Alderney Airport

Alderney Airport
Airport type Public
Operator States of Guernsey
Serves Alderney
Location St Anne
Elevation AMSL 290 ft / 88 m
Coordinates 49°42′24″N 002°12′52″W / 49.70667°N 2.21444°W / 49.70667; -2.21444Coordinates: 49°42′24″N 002°12′52″W / 49.70667°N 2.21444°W / 49.70667; -2.21444

Location of airport in Channel Islands

Direction Length Surface
m ft
08/26 877 2,877 Asphalt/grass
13/31 733 2,405 Grass
03/21 497 1,631 Grass
Statistics (2015 Provisional)
Passengers 59,843
Passenger Change 14-15 Decrease2.4%
Movements (2014) 6,183
Sources: UK AIP at NATS[1]

Alderney Airport (IATA: ACI, ICAO: EGJA) is the only airport on the island of Alderney. Built in 1935, Alderney Airport was the first airport in the Channel Islands. Located on the Blaye (1 NM (1.9 km; 1.2 mi) southwest of St Anne), it is the closest Channel Island airport to the south coast of England and the coast of France. Its facilities include a hangar, the Airport Fire Station and avgas refuelling. In 2014 the airport handled 61,317 passengers and 6,183 total movements,[2] continuing the downturn in traffic noted in recent years.


Aerial view of Alderney Airport

Alderney is unique amongst Channel Islands airports in having three operational runways. The main runway, 08/26 is 880 m (2,887 ft) long and is mainly asphalt. The two secondary runways are both grass, 14/32 being 733 m (2,405 ft) long, with 03/21 having a length of 497 m (1,631 ft). The main runway is equipped with low intensity lighting, with portable lighting being available on runway 14/32. The approach and runway lights were replaced in 2006.


The terminal building, erected in 1968, contains an arrivals room and a departure lounge, with a check-in desk for the airport's only scheduled airline, Aurigny.[3] Alderney is not a 24-hour airport; during winter, it is open Monday to Saturday from 0740 until 1830 and on Sunday from 0855 until 1830. During summer, it is open Monday - Thursday from 0640 until 1730 and Friday - Sunday from 0640 until 1830.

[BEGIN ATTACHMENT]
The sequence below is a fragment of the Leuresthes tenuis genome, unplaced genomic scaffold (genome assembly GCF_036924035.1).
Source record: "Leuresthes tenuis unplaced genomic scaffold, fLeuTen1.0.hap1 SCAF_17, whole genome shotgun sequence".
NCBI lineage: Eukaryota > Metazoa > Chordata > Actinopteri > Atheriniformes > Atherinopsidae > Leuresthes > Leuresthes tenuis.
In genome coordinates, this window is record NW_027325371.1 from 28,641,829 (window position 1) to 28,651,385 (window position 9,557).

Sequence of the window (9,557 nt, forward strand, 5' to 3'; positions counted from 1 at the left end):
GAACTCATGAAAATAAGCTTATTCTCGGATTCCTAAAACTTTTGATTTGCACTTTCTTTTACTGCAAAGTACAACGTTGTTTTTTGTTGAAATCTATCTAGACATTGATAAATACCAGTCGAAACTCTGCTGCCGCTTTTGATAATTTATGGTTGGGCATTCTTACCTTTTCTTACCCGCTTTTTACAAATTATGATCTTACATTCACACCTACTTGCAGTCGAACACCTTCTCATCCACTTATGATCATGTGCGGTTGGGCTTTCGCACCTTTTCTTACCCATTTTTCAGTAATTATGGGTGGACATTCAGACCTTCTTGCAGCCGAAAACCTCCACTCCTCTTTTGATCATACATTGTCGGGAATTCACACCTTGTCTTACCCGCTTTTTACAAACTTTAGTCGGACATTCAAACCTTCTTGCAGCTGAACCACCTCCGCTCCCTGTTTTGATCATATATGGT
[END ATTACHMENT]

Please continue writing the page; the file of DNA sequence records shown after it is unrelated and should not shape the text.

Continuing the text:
The airport also has its own non-directional beacon, with runways 08 and 26 utilizing this for instrument approaches during Instrument meteorological conditions. A GPS (satellite) approach is also being developed in conjunction with Eurocontrol and NATS. This will mean that aircraft can land in lower visibility.

Alderney has self-manoeuvring stands. Formal stands are not required due to the lack of space to accommodate nose-in-configured aircraft.

Airlines and destinations

Aurigny Guernsey, Southampton

Currently the only direct scheduled links from the island are Southampton and Guernsey. Routes to other destinations such as Brighton, Bournemouth, Cherbourg, Exeter, Plymouth and Jersey were abandoned over the years due to what Blue Islands for example claimed was 'lack of interest'. These routes had been operated on and off by Aurigny and Blue Islands but also Alderney Air Ferries, Air Sarnia and Air Camelot during the 1970s and 1980s. The number of air routes to the island is at its lowest since the Second World War except for a brief intermission during the 1967-8 period, when another airline (Glos Air, later to be Aurigny Air Services) was found to fill the void (see below right).

From September 2013, airline Aurigny operated direct flights to Jersey on a trial basis for a period of six weeks.[4]

In April 2015, it was announced that the States of Alderney had asked airline Citywing to operate a seasonal Summer service between Alderney and Jersey using Let L-410 aircraft [5] however this has not yet materialised.


The number of air routes to and from Alderney is currently at its lowest since 1945
Year Passenger Year Passenger Year Passenger


1989 102,649 1999 77,198 2009 74,835
1990 105,458 2000 75,199 2010 70,012
1991 80,684 2001 72,111 2011 69,546
1992 78,365 2002 72,861 2012 64,165
1993 77,313 2003 72,248 2013 62,855
1994 83,681 2004 74,292 2014 61,317
1995 84,834 2005 76,205
1996 84,012 2006 76,806
1997 81,048 2007 79,087
1998 73,099 2008 77,104


The States of Alderney has put aside £400,000 from the £1m paid for the expansion of the airport. This will most likely be used to pay for redevelopment of the terminal, which is over 40 years old and has a leaky flat roof.[8]

Further reading

The book documents a previously unpublicised aspect of the island's history, was published by Amberley Publishing in summer 2010.


  1. Alderney - EGJA
  2. Civil Aviation Authority Statistics 2014
  3. Alderney Airport website (see external links)
  4. "BBC News: Alderney to Jersey air route back in new trial". 27 July 2013.
  5. "BBC News: Citywing airline asked to run Alderney-Jersey route". 16 April 2015.
  6. "Alderney Airport Master Plan". States of Guernsey. Retrieved 25 September 2011.
  7. "United Kingdom Civil Aviation Authority". Retrieved 25 September 2011.
  8. Pinnegar, Edward (2010). A History of Aviation in Alderney. Stroud: Amberley Publishing. p. 96. ISBN 978-1-84868-981-7.

External links

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